WA Legal Roundup: Division II
Mr. Walker appeals the trial court’s decision in favor of his previous employer, Glacier Nw. Inc., wherein the trial court held that RCW 51.32.090(4), governing an employer’s ability to terminate time-loss benefits, applied to his case.
Walker was an employee of Glacier Nw. Inc. and was injured on the job when his cement truck tipped over after he turned sharply. As a result, Glacier fired Walker for causing the truck to overturn and failing to follow the safety guidelines in operating the cement truck. Walker was injured in the collision. L&I directed Glacier (a self insured company) to pay Walker’s lost wages and medical benefits. Upon Walker’s release to light duty from his treating physician, Glacier denied Walker the light duty position available and requested termination of time-loss payments to Walker. L&I ordered Glacier to continue payments because the light duty position, while available, was not made available to Walker. Glacier exhausted its remedies through L&I and sought the superior court’s review.
The superior court agreed with Glacier, ruling that Glacier met its duties under RCW 51.32.090(4) because they had available light duty work that would have been offered to Walker but for his termination from the company. Walker disagrees and argues that the court erred because his termination was not “wholly unrelated” to his injury and that RCW 51.32.090(4) does not apply The Appeals Court agreed with Walker, after considering the latter argument only, reversed, and remanded.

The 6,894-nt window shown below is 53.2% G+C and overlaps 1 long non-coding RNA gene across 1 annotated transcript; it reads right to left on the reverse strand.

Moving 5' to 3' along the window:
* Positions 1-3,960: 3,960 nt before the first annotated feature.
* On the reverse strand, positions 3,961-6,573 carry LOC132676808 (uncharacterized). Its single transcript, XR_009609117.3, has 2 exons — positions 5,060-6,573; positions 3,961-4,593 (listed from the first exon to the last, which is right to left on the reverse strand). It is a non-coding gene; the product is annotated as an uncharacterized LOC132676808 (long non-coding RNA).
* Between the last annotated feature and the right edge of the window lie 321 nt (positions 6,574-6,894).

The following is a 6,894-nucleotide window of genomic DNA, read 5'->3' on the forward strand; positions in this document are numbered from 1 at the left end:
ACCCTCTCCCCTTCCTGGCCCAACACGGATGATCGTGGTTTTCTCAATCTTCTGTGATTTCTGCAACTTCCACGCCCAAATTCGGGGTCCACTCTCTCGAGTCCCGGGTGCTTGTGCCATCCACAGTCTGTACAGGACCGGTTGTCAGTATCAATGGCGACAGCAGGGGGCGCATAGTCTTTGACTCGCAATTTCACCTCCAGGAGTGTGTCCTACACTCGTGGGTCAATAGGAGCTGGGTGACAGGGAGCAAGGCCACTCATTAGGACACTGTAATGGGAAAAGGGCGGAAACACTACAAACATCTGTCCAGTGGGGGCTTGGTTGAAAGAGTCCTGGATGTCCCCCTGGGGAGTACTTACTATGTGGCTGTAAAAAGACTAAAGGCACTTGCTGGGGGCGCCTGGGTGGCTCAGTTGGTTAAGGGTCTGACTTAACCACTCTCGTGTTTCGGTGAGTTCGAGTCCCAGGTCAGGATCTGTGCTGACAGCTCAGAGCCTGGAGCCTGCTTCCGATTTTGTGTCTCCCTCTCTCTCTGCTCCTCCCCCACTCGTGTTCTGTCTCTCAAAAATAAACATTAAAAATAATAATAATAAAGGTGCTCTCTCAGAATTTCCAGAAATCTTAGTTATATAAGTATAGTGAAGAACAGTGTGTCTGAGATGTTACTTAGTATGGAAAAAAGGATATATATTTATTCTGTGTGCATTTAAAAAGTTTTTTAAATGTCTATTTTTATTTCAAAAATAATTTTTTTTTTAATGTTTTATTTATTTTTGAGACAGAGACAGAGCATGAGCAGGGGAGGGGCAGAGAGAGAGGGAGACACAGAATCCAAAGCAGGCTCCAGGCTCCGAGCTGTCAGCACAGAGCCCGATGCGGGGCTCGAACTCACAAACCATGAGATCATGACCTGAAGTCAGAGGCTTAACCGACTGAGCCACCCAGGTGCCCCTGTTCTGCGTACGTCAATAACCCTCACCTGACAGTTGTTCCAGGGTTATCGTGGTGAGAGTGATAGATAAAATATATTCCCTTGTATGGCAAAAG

The Court reasoned, after interpreting the statute, that RCW 51.32.090(4) allows an employer to terminate time loss payments whenever the employer offers the injured employee other work and the physician certifies that the injured employee is able to perform the same but only after the employee begins the other work. Here, the Court held that Glaciers argument conflicts with the plain language of the statute because Glacier never intended for Walker to begin working for it. The Court, although sympathetic to Glacier’s position, ruled that the result was not absurd wherein Glacier failed to take advantage of other opportunities the statute offers such as invoking L&I’s vocational rehabilitation services and forcing Walker to look for modified work elsewhere.